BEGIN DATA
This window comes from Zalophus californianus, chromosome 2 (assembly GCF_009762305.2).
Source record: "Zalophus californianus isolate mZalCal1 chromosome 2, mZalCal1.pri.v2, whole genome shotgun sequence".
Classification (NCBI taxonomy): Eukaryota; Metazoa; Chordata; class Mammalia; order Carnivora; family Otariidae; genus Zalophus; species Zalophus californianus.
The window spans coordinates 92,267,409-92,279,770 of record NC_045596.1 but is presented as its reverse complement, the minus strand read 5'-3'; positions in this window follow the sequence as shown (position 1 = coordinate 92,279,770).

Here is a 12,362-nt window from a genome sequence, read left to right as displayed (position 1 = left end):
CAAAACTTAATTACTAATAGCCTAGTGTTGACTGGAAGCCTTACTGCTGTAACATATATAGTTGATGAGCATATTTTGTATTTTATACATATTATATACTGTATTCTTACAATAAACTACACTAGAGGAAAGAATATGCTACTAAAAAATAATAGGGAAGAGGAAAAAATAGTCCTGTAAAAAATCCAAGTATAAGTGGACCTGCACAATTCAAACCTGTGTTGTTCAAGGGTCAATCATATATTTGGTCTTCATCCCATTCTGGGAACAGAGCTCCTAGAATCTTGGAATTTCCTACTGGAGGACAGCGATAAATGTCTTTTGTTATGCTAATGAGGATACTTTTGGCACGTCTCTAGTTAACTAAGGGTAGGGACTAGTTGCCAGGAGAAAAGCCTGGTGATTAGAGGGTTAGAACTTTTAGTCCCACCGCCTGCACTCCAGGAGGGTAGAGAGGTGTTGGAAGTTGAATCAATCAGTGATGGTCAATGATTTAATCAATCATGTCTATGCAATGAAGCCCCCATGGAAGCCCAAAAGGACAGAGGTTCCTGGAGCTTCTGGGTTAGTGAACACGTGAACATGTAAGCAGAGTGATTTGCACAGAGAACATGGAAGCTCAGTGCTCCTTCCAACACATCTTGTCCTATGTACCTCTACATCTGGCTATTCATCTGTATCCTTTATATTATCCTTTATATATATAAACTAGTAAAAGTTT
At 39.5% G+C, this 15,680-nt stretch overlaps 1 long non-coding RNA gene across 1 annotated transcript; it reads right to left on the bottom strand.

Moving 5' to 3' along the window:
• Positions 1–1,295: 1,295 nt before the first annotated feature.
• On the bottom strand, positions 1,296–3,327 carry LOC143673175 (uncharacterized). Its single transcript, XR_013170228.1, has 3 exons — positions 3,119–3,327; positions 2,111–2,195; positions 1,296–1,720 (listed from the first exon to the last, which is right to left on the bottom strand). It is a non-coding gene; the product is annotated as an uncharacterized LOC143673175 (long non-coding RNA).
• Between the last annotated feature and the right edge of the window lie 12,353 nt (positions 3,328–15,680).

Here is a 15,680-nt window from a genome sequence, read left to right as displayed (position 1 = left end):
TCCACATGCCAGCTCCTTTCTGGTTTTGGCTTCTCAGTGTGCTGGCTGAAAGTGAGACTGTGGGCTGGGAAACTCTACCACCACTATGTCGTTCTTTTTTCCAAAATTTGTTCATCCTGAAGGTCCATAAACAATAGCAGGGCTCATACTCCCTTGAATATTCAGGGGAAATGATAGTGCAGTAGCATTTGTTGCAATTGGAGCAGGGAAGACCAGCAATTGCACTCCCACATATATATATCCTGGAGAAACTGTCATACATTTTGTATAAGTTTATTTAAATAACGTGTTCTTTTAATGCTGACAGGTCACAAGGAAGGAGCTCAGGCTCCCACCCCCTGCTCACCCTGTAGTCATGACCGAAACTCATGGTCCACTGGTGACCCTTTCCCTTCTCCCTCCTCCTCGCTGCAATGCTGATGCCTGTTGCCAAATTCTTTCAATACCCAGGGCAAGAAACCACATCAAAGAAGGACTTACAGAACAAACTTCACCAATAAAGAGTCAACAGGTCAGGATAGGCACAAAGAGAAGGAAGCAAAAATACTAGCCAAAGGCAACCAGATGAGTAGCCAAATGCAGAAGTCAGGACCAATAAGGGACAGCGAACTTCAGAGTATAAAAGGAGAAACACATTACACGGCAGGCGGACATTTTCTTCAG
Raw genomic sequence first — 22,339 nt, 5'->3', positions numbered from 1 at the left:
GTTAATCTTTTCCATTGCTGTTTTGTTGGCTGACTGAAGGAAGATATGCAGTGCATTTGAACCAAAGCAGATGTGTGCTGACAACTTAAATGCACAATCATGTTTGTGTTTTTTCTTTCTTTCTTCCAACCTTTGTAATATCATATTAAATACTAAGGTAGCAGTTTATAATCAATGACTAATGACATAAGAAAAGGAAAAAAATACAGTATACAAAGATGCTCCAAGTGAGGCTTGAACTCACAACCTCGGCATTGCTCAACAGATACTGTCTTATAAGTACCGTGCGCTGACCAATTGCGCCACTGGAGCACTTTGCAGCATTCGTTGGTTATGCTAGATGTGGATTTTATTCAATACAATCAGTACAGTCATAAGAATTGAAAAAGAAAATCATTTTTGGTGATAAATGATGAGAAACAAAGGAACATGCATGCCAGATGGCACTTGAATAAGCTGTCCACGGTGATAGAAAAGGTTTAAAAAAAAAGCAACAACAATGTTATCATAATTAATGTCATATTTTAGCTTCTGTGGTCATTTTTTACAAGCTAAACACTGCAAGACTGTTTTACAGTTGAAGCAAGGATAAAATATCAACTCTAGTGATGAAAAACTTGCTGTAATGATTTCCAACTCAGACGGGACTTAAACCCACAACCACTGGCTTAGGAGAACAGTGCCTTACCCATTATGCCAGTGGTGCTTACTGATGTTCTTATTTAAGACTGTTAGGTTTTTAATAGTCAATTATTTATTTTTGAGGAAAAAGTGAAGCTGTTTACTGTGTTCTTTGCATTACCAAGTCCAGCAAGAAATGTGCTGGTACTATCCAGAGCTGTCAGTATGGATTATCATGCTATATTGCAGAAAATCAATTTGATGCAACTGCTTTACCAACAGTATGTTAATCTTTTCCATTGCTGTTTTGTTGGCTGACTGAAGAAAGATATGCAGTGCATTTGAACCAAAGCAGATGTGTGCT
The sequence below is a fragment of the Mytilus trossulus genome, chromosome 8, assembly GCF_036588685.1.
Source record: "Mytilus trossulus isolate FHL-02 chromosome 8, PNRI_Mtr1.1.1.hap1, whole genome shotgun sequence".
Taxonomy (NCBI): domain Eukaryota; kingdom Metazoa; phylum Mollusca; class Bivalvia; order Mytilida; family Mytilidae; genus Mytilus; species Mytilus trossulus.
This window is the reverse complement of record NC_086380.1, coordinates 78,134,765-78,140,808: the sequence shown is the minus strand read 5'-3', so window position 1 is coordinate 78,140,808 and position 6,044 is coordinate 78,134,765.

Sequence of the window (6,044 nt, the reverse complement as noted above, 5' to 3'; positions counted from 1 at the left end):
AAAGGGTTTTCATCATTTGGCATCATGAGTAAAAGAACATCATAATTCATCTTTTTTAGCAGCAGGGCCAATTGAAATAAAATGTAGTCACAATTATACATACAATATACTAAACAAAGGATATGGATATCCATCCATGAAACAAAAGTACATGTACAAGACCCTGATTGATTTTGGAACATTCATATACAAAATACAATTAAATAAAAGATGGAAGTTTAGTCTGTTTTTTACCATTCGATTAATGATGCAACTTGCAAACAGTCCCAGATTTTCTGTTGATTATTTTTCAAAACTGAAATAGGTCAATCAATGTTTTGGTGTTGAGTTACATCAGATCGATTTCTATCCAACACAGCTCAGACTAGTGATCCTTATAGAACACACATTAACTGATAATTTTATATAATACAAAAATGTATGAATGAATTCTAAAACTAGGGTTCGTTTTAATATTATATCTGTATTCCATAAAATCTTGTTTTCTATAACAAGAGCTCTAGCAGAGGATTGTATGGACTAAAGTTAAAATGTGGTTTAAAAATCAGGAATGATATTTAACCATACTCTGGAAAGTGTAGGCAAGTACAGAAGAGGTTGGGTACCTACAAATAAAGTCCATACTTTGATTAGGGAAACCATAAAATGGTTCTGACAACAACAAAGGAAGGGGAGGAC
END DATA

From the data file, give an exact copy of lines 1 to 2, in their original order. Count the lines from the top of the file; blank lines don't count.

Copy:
This window comes from Zalophus californianus, chromosome 2 (assembly GCF_009762305.2).
Source record: "Zalophus californianus isolate mZalCal1 chromosome 2, mZalCal1.pri.v2, whole genome shotgun sequence".